The effect of propofol-remifentanil anesthesia on selected seizure quality indices in electroconvulsive therapy

Stephen H Dinwiddie*, David B. Glick, Morris B Goldman

*Corresponding author for this work

Research output: Contribution to journalArticle

16 Scopus citations

Abstract

Background: Use of a short-acting opiate to potentiate anesthetic induction agents has been shown to increase seizure duration in electroconvulsive therapy (ECT), but little is known of the effect of this combination on indices of seizure quality. Objective: To determine whether anesthetic modality affects commonly provided indices of seizure quality. Methods: Twenty-five subjects were given propofol 2 mg/kg body weight for their first ECT session, at which time seizure threshold was titrated. Subjects thereafter alternated between that anesthetic regimen or propofol 0.5 mg/kg plus remifentanil 1 mcg/kg. Linear mixed models with random subject effect, adjusting for electrode placement, electrical charge, and number of treatments, were fit to estimate effect of anesthesia on seizure duration and several standard seizure quality indices (average seizure energy, time to peak electroencephalography (EEG) power, maximum sustained power, interhemispheric coherence, early and midictal EEG amplitude, and maximum sustained interhemispheric EEG coherence). Results: Propofol-remifentanil anesthesia significantly lengthened seizure duration and was associated with longer time to reach maximal EEG power and coherence as well as maximal degree of interhemispheric EEG coherence. No effect was seen on early ictal amplitude or average seizure energy index. Conclusions: Propofol-remifentanil anesthesia prolongs seizure duration and has a significant effect on some, but not all, measures of seizure quality. This effect may be of some benefit in cases where adequate seizures are otherwise difficult to elicit. Varying anesthetic technique may allow more precise investigation of the relationships between and relative impacts of commonly used seizure quality indices on clinical outcomes and ECT-related cognitive side effects.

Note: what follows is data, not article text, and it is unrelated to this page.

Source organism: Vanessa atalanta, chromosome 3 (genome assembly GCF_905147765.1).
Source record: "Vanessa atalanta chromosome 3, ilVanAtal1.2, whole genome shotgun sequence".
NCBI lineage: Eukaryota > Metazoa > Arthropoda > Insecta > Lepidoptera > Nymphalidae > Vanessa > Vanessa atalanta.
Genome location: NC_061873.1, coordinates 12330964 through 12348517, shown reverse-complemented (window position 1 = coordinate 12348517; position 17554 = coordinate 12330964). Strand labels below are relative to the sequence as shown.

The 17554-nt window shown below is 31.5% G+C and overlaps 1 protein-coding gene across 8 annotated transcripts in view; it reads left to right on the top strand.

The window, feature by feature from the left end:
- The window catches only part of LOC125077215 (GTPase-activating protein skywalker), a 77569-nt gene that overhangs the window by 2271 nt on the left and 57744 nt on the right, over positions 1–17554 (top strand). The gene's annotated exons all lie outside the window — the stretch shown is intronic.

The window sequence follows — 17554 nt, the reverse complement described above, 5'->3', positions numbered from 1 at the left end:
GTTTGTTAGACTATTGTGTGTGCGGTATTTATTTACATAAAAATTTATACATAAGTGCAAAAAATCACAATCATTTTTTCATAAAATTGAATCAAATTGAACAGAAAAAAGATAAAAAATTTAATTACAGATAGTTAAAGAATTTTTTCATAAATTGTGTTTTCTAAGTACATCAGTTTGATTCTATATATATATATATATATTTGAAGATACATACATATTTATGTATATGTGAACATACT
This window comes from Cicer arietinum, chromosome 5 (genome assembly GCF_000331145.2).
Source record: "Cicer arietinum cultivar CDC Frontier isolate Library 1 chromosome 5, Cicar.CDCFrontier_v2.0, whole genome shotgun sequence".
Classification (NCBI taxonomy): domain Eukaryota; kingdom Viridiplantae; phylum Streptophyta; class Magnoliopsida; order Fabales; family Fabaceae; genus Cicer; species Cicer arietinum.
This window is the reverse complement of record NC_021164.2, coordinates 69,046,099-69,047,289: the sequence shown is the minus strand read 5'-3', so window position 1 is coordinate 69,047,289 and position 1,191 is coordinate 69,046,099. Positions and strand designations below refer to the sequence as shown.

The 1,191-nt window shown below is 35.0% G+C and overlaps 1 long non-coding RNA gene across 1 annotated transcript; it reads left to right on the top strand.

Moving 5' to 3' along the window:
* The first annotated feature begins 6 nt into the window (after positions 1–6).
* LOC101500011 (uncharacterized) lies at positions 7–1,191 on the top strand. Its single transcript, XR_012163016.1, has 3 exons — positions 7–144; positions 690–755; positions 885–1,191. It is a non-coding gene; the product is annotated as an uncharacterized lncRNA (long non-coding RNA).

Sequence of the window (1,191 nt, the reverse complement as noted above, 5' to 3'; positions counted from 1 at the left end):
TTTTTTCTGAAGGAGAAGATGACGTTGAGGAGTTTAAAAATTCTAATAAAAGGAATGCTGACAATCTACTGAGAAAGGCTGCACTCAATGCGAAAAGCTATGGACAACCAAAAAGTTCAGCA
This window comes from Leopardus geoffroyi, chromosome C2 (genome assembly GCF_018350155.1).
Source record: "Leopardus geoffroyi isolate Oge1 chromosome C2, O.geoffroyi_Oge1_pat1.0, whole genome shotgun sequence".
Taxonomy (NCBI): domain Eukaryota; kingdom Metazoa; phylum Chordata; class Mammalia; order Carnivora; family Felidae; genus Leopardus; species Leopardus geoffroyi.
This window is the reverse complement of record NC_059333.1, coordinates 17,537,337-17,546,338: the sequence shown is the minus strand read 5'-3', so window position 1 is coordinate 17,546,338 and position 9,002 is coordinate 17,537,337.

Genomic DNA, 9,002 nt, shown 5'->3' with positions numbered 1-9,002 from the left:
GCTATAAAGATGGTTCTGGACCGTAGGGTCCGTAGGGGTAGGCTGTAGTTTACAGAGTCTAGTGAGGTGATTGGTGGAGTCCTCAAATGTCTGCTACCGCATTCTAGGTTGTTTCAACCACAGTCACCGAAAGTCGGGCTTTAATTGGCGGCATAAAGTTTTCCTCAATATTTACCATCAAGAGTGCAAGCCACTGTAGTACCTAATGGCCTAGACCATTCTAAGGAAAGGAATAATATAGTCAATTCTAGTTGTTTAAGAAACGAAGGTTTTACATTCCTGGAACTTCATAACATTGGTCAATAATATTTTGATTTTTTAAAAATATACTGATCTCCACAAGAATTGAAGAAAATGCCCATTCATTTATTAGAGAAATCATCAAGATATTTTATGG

Original languageEnglish (US)
Pages (from-to)402-407
Number of pages6
JournalBrain Stimulation
Volume5
Issue number3
DOIs
StatePublished - Jul 1 2012

Keywords

  • electroconvulsive therapy
  • electroencephalography
  • propofol
  • remifentanil

ASJC Scopus subject areas

  • Neuroscience(all)
  • Biophysics
  • Clinical Neurology

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